As a television observer, the most information doesn’t come from the 40 or the bench press—these often have little bearing on game strength or speed.  What I love watching is the drillwork.  Seeing these players in nothing but very clearly labelled Under Armor workout gear, going through actual football motions, you start to understand the jargonized language scouts have developed to describe some of the ineffable qualities of athleticism that separate the wheat and the chaff: short-area-quicknessmaxed-out.  suddenness.  stiff hips.

One of the most memorable moments of recent combines was watching Joe Thomas do drillwork.  He was so phenomenally composed, so perfect in form and execution.  Things other athletes were giving everything they had just to pull off, he executed with picture-perfect technique every time, maintaining balance and composure.

He was so plainly head-and-shoulders above every other tackle prospect there, I couldn’t believe it.  When he quickly established himself as one of the better tackles in the league, I wasn’t surprised.  It really focused how I think about the draft, and how fans latch on to “their guys”, many of whom they’ve never seen play.  You can check out all the numbers.  You can read all the magazines, websites, blogs, and forums.  But until you watch these guys compete on a level playing field, you can’t see what they’re really made of.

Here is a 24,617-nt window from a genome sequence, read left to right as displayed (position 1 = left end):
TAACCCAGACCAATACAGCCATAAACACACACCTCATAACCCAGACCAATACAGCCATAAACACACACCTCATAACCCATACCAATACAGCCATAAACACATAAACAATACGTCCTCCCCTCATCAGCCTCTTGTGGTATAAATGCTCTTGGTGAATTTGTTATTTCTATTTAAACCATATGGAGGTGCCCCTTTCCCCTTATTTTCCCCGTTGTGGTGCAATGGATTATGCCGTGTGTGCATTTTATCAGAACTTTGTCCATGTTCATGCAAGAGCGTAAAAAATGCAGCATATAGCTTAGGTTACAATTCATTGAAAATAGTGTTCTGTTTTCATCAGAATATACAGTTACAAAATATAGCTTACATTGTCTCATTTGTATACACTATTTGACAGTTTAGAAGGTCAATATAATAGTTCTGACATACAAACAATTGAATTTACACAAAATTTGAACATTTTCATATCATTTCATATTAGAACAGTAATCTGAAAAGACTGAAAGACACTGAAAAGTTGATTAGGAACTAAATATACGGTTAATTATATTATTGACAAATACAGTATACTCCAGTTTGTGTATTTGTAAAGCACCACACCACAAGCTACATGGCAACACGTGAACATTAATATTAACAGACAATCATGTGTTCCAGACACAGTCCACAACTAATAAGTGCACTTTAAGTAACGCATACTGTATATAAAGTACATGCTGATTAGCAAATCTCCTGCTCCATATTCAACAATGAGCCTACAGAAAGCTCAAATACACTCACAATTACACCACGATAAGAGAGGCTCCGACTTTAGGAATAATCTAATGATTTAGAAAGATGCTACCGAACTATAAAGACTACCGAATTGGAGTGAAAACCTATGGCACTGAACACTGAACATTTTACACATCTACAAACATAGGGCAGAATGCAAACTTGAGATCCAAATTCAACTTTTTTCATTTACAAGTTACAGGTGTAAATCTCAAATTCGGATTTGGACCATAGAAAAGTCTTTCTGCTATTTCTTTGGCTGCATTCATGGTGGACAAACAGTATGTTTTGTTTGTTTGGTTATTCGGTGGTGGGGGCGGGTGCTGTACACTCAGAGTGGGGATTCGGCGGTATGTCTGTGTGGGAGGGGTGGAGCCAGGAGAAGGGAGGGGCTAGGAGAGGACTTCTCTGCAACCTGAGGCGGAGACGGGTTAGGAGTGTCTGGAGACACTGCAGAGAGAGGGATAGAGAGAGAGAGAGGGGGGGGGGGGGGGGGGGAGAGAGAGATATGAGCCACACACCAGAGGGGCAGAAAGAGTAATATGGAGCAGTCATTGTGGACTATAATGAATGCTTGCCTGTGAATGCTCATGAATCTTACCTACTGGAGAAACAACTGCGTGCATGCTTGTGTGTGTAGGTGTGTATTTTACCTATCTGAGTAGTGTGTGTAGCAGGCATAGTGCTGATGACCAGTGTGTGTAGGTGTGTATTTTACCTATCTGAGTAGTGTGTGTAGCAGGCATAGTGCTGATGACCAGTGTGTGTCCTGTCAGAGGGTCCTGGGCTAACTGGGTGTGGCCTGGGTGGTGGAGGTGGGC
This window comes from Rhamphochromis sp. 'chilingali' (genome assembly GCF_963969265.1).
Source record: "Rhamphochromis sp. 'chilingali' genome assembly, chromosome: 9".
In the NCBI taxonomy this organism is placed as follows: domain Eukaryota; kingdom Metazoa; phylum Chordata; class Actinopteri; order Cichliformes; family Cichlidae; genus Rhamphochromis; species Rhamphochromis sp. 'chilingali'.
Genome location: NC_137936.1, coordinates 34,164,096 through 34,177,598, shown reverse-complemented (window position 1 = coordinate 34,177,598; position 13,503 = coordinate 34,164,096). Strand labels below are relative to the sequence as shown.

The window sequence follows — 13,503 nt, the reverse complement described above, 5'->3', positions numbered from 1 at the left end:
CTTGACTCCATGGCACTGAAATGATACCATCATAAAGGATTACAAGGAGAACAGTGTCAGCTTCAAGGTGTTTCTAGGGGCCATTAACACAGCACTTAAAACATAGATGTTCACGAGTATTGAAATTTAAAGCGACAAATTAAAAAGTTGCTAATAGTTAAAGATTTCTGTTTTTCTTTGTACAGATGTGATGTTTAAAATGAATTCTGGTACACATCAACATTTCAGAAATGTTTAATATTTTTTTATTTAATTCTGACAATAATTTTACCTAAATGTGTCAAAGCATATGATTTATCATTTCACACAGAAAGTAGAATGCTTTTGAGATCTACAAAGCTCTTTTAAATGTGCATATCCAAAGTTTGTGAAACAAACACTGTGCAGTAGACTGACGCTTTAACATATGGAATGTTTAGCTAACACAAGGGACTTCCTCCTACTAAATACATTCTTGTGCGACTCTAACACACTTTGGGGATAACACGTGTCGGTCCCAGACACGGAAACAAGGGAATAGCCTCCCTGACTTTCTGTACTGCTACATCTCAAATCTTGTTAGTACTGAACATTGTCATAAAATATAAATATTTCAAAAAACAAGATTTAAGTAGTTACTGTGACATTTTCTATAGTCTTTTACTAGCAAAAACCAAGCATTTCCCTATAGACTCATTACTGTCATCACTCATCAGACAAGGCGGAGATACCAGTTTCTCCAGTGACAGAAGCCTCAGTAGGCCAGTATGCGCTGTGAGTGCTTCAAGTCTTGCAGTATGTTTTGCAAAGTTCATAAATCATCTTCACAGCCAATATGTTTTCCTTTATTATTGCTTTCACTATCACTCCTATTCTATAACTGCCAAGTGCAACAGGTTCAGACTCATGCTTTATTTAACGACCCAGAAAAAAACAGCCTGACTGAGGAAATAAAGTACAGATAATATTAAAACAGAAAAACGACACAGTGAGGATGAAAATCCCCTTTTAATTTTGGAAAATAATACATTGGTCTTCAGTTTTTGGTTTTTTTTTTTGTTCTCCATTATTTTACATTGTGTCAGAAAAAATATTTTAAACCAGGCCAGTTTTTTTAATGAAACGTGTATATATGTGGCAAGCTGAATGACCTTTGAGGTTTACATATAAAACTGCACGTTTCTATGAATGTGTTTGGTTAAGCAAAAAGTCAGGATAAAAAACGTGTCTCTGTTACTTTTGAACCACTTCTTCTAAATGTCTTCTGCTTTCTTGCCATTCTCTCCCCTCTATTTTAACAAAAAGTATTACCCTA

Peter King recently wrote an article poo-poohing the importance of the combine.  There’s a key bit of information in there, though: his source is a highly placed NFL exec, who notes that his draft board is 90% set before the combine, because they’ve already watched all the film.  They’ve already watched all the tape.  They’ve already scouted these players—in the case of top prospects, watched every snap they’ve ever taken.  The combine is for confirming what’s already known, or uncover what red flags aren’t known, than about finding out whether these players are wheat or chaff.

Finally, a couple of interesting links:


Trading Spaces: Lions Dealing #2 Overall Pick?

>> 2.23.2010


Lions GM Martin Mayhew, with and without wig he wears while performing as his alter ego, bass virtuoso “Victor Wooten”

Jason LaCanfora of the NFL Network is reporting that the Lions are already in active discussions with several teams to swap the #2 overall pick.  My reactions to this are varied, intense, and conflicting: